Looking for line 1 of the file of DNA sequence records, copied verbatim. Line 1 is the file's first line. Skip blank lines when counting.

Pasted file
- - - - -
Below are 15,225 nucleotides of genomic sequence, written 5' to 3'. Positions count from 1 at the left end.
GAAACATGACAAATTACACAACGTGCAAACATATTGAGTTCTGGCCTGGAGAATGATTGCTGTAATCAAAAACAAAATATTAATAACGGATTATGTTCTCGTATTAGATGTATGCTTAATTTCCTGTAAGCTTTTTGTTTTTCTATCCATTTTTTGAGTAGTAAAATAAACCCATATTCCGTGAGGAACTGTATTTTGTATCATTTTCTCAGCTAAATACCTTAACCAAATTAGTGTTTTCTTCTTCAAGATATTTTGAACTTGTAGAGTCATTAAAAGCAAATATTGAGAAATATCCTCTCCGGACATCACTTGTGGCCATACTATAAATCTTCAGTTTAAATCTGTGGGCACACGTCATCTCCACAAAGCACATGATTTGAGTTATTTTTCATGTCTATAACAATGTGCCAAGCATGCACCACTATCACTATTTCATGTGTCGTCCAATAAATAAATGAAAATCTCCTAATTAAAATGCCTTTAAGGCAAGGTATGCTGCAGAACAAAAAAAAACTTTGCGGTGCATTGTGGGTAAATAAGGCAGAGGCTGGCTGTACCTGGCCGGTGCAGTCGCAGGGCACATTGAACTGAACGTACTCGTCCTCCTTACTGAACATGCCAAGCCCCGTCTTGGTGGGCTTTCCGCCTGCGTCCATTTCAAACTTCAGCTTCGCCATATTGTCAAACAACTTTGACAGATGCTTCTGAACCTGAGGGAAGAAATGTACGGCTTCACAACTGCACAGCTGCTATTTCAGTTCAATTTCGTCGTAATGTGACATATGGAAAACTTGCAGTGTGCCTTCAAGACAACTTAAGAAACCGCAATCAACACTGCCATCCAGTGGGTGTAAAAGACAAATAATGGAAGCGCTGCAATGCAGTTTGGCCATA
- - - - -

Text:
Below are 15,225 nucleotides of genomic sequence, written 5' to 3'. Positions count from 1 at the left end.